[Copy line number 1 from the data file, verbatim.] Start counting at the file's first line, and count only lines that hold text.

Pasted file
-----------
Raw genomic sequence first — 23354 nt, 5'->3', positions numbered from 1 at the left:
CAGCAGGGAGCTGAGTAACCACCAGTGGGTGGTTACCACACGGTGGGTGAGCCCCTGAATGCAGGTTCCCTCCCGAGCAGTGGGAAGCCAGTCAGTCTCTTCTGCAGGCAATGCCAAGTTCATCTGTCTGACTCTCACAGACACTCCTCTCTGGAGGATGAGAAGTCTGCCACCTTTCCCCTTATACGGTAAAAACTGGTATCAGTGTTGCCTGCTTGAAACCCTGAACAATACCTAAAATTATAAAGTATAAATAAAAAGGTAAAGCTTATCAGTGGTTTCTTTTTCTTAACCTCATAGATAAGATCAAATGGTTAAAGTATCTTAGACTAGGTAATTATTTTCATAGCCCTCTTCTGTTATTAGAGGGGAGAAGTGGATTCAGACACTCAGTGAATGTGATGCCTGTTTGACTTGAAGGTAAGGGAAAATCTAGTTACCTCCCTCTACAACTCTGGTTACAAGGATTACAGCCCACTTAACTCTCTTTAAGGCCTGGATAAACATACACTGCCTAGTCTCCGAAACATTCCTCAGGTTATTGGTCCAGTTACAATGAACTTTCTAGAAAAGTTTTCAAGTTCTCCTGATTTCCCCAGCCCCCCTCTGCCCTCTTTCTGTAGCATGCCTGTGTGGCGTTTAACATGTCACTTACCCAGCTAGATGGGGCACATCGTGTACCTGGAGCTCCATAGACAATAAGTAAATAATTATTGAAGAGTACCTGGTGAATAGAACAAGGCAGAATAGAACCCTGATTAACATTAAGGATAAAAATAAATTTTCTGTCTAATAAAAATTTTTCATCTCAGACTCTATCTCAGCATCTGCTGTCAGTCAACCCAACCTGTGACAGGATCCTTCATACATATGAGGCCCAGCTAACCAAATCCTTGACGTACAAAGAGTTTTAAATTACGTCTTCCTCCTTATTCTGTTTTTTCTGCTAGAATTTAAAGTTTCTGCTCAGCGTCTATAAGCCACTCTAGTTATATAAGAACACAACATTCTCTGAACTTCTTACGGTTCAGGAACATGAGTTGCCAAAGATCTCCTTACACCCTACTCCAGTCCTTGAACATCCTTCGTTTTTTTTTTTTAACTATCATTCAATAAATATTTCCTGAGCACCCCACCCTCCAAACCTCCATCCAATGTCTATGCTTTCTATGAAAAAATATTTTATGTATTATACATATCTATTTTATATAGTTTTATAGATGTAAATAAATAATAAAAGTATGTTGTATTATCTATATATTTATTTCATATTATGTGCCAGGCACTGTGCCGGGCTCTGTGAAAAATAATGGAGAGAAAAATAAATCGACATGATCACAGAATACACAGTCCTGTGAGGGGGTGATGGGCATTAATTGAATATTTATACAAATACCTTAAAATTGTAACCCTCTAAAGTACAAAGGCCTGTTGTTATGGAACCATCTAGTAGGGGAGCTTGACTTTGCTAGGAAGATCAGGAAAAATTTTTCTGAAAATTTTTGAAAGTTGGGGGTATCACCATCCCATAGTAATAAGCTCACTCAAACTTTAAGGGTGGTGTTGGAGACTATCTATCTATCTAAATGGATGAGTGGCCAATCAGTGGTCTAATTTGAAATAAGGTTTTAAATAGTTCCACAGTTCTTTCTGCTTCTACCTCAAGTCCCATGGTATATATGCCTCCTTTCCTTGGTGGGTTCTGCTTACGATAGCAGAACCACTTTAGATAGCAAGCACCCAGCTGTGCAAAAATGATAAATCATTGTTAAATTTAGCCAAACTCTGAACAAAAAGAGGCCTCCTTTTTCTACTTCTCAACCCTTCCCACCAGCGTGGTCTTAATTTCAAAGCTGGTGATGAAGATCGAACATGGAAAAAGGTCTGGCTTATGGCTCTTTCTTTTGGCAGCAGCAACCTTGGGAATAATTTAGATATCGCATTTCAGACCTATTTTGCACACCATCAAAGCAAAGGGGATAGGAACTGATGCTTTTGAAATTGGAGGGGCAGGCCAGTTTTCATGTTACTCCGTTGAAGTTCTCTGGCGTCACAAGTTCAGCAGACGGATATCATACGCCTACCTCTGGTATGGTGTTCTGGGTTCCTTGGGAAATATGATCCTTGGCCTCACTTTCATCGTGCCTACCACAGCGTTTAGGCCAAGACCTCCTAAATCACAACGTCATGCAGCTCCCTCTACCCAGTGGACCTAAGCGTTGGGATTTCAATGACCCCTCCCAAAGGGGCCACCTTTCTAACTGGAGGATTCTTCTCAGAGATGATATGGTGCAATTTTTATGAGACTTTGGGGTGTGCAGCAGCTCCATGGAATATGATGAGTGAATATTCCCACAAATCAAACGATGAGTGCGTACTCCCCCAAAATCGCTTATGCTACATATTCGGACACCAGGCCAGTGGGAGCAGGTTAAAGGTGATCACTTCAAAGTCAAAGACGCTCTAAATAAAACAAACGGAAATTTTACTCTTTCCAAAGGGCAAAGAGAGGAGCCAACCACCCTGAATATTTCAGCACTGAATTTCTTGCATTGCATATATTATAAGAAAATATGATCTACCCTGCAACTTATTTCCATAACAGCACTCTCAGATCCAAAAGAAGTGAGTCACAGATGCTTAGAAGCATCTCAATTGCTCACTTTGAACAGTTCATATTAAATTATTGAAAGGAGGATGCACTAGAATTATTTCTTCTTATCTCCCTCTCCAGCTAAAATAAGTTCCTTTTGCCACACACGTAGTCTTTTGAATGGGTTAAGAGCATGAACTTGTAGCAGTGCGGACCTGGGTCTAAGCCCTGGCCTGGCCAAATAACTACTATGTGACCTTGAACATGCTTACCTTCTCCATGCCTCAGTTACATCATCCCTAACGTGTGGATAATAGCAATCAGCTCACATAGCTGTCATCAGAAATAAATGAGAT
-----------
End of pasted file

Raw genomic sequence first — 23354 nt, 5'->3', positions numbered from 1 at the left: